Catholic Prayers for the New Evangelization

"Catholic Prayers for the New Evangelization"

Check out the revised edition of this exciting and unique prayer book, filled with prayers that are sure to nourish the soul as we undertake the New Evangelization.

Sunday, January 04, 2009

Homily Solemnity of Mary Mother of God 2009

With today’s feast of Mary, the Mother of God,
the Church once again brings to a close
the eight-day-long celebration of the Octave of Christmas.

We rejoice heartily in the Lord and give thanks
that today, in Christ, a new and radiant light has dawned upon the world.

Though He entered the world in human flesh in a particular historical moment,
the Word of God has existed eternally,
together with the Father and the Holy Spirit,
in the splendor of the Godhead.

The Son was begotten from eternity and given life by the Father.

Jesus has a Father, God the Father, from whom His divine life flows,
and the two are of one substance with one another.

The divine person was born in time,
in order that He might enter our human existence,
and, as one like us in all things but sin,
bring salvation to the whole human race.

Man’s Creator has become man, born of a virgin.

In a marvelous exchange,
we have come to share fully in the divinity of Christ
who humbled Himself to share in our humanity.

For the mystery of the Incarnation to unfold, Jesus needed also a mother.

And so, in the womb of the Virgin Mother of God,
Mary’s Messiah became also her son.

It is interesting to note that the Latin root
of the word used in the prayer of the Church
when referring to the “marvelous exchange” of the Incarnation
is “commercium” – the cognate of the word “commerce.”

As we bid farewell to 2008, we are well aware
of the serious economic situation that affects our whole country.

In these difficult times, the Church directs our attention
to a different kind of “exchange” –
one in which God offers Himself to become like us
so that we are able to share in His divine life.

In the face of even the most serious challenges and struggles,
God is always with us and His love never fails.

By the grace of Baptism, we have all become sons and daughters
of God our Heavenly Father.
We are God’s children, who by divine instruction and the teaching of Jesus,
boldly pray the Lord’s prayer, daring to call on Him as “Our Father.”

God has placed His Spirit within us at Baptism,
so that…as Paul writes…we are no longer slaves but sons and daughters,
who cry out “Abba!”

We belong to Him and our relationship is intimate.
“Abba” is the affectionate form, like calling on God as “Dad!”

Jesus used this affectionate name and invites us to do the same.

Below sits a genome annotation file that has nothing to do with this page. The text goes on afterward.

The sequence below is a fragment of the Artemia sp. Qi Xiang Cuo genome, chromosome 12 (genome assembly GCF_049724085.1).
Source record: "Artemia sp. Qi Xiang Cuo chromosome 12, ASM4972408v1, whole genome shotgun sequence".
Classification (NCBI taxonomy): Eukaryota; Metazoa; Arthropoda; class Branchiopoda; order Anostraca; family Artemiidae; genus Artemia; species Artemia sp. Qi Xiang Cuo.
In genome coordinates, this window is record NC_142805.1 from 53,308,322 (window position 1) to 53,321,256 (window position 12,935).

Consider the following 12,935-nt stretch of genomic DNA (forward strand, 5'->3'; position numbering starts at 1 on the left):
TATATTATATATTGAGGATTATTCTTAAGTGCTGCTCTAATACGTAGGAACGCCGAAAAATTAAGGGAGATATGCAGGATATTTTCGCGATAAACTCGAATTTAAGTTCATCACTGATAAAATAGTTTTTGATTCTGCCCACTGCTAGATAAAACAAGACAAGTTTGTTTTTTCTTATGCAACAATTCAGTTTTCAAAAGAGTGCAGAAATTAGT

Our boldness is quite proper, for the divine eternal life of God is within us
by the mysterious action of grace through the Sacraments.

God is our loving Father.

In order that the divine life given to us at Baptism
might become incarnate within us and be born anew in our lives,
we too need Mary as our mother.

We share in divine life and in the redemption won by Jesus on the Cross
because of Mary’s love for God
in saying “yes” to the angel
and because of Mary’s love for us
in her constant and powerful intercession before the throne of God.
Mary is our mother.
The Church is also called “mother” in the writings of the saints and pastors,
and many comparisons can be drawn between Mary and the Church.

The Church is mater et magistra – mother and teacher for us.

It is through the Sacraments of the Church
that we experience the living grace of God,
so that God is not a theological construct for us
but a living person whose presence directs our lives.

Through the teachings of the Church and the shepherding of her pastors
we hear and understand the revelation and will of God,
and find there the purpose and direction of life.

In the Liturgy, we are caught up in the saving action of Christ
and in the worship of the angels,
for the glory of God and the salvation of souls.

What God has given us through the Church is beyond our comprehension.
It is so beautiful and compelling
that for centuries men and women have died that the Church might live.

The Church is not, then, simply one choice among many for us.
Being Catholic is not a switch one can turn on or off.

It is through Mary’s love and the Church’s life
that we share in the divine life God bestows on His faithful people.
Infants by nature cry out for their mothers
and we all depend upon maternal love to experience the fullness of life.

In our spiritual lives, we depend on the maternal care of Mary and the Church.

In giving our lives fully to Christ, we receive the fruits of the Incarnation.
In a marvelous exchange,
we offer our humble efforts and receive an abundance of grace.

In the New Year we will surely face challenges:
threats to faith,
challenges to love and justice,
promises of obstacles to the protection of human life,
and our own unique trials and sufferings at home, at work, at school.

In the divine life of grace which was poured into our souls at Baptism,
which we share through the powerful intercession of Mary
and through the life of the Church,
we find the peace and strength to meet these challenges.

In the New Year, may we be courageous living witnesses
that no human challenge is stronger than God’s redeeming grace
and that the truth and love revealed to us in Jesus Christ
can...and will...and does...bring new and abundant life to every human soul!

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